By choosing New York Archbishop Timothy Dolan as their new president, the Catholic bishops opted to keep speaking loudly whatever the size of the stick they carry. Dolan is a glad-hander who, post-election, signaled that he’d be treading in the footsteps of his predecessor, Cardinal Francis George.
George’s valedictory address was a paean to episcopal predominance: We were right to oppose health care reform and those who presumed to speak as Catholics on the other side were just opinion-mongers (take that, sister!). The sensus fidelium is all right in its way, but we are the only ones who get to speak for the Church–L’Eglise, C’est Nous. Sure, because of the wound to Church unity brought about by the health care debate, it is devoutly to be hoped that “means can be found to restore the seamless garment of ecclesial communion.” But as for us, we’re wearing our No Apologies Jeans.
That set the stage for Dolan’s surprise victory over the more irenic Bishop Gerald Kicanas of Tucson. As he prepares to do his Bully Pulpit thing, however, the question is whether Dolan will stand up to conservative agitation as well as liberal dissent. Thus far in his tenure in New York, he has shown himself one of those Catholic leaders who wants no enemies to his right–backtracking quickly, for example, from his support for the Park51 Muslims. It’ll be interesting to see how he handles the likes of Deal Hudson, the professional agitator who has not been afraid to go after the USCCB.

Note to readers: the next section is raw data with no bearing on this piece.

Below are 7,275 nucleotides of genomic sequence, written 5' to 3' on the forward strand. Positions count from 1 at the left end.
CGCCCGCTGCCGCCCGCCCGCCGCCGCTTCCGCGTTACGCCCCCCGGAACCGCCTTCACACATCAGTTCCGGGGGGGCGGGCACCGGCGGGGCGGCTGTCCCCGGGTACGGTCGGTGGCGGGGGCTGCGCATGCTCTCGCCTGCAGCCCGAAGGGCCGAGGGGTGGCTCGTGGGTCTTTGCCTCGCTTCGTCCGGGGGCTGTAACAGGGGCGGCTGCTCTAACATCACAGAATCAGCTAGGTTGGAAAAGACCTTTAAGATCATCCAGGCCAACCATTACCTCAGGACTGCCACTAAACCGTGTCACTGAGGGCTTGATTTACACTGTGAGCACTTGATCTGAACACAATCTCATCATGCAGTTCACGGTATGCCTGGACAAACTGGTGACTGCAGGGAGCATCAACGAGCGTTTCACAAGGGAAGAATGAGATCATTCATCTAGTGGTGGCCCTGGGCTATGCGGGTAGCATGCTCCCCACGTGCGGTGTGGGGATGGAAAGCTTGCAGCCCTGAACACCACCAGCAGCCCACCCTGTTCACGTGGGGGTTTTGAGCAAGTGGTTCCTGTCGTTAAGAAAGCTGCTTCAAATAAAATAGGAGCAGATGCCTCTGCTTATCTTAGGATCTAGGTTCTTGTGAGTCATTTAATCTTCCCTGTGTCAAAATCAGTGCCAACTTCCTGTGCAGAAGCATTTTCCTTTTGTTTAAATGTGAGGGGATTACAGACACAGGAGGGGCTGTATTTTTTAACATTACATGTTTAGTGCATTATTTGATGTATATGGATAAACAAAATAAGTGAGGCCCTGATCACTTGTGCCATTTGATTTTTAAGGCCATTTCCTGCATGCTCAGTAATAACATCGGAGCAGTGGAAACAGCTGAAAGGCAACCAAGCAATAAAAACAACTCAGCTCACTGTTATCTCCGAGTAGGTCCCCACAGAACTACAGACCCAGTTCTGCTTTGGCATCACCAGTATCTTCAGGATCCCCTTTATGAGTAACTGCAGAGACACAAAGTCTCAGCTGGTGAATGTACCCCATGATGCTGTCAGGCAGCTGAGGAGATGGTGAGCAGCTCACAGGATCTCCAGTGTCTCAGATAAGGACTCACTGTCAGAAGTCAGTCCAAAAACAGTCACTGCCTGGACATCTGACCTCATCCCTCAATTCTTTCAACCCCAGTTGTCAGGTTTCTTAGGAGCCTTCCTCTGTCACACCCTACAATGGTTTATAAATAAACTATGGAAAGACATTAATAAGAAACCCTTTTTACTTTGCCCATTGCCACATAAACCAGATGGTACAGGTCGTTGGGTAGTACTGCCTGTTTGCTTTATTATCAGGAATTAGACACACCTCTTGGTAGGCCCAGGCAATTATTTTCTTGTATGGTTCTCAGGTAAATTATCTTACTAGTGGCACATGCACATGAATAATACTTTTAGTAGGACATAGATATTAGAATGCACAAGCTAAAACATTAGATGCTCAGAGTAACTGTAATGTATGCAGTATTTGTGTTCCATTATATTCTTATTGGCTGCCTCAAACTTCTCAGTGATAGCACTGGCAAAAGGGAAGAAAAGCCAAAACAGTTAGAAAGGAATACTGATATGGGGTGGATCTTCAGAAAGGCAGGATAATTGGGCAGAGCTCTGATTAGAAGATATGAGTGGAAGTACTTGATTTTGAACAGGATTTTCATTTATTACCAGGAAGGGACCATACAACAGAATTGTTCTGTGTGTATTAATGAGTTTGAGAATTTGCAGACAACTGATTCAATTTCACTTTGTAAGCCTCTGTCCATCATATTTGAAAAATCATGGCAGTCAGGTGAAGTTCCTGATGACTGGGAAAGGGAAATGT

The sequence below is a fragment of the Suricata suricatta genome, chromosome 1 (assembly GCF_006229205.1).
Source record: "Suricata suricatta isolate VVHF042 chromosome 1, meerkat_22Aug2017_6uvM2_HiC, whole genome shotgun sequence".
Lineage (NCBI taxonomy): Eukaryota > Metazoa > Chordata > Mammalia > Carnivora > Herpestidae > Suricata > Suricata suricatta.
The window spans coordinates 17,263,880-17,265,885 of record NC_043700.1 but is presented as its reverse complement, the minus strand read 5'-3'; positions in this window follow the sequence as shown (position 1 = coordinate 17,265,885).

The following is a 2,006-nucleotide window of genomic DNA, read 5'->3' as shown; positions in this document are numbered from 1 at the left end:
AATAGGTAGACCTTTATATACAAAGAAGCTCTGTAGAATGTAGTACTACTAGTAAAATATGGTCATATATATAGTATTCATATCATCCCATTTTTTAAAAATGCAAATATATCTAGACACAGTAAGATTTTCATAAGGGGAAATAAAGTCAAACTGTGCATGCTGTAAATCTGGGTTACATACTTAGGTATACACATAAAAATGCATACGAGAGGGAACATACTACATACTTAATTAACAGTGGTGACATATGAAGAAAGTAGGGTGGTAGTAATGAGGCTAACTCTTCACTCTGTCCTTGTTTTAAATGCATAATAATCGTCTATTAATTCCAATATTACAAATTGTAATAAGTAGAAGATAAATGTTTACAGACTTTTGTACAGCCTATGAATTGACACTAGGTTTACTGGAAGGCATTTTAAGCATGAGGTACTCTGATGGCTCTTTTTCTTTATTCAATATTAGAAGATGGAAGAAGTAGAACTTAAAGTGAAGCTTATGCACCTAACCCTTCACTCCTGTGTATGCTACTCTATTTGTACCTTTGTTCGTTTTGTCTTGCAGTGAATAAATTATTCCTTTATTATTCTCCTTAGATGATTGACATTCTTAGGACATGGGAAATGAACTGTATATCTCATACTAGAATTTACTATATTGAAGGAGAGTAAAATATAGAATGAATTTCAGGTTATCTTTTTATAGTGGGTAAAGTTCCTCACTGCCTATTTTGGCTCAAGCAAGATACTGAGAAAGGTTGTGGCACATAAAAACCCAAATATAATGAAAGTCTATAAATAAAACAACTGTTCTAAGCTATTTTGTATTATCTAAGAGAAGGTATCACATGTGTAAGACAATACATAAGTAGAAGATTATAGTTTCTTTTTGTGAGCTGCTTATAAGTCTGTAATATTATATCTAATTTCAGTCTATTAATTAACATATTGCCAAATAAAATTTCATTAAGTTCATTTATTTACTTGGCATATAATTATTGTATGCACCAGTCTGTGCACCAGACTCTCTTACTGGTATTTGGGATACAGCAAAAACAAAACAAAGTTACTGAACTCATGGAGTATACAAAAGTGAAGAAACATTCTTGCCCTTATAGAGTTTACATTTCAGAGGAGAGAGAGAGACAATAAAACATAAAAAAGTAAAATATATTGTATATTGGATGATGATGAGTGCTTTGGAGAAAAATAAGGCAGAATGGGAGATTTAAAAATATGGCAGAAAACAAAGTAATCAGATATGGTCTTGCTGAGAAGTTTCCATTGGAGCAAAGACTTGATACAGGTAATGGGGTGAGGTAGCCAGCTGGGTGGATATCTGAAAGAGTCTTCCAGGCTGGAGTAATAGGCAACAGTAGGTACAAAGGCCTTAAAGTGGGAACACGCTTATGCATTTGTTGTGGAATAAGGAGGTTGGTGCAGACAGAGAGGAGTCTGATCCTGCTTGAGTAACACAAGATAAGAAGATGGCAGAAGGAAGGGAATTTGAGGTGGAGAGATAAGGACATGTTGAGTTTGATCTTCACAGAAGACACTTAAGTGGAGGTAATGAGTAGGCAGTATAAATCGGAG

The New York Times‘ Laurie Goodstein was right to include in her story some pointed quotes from Hudson’s professorial twin, Princeton’s Robert George. If George maintains his role as Dolan’s intellectual guru, I predict that Michael Sean Winters’ relative optimism will be misplaced.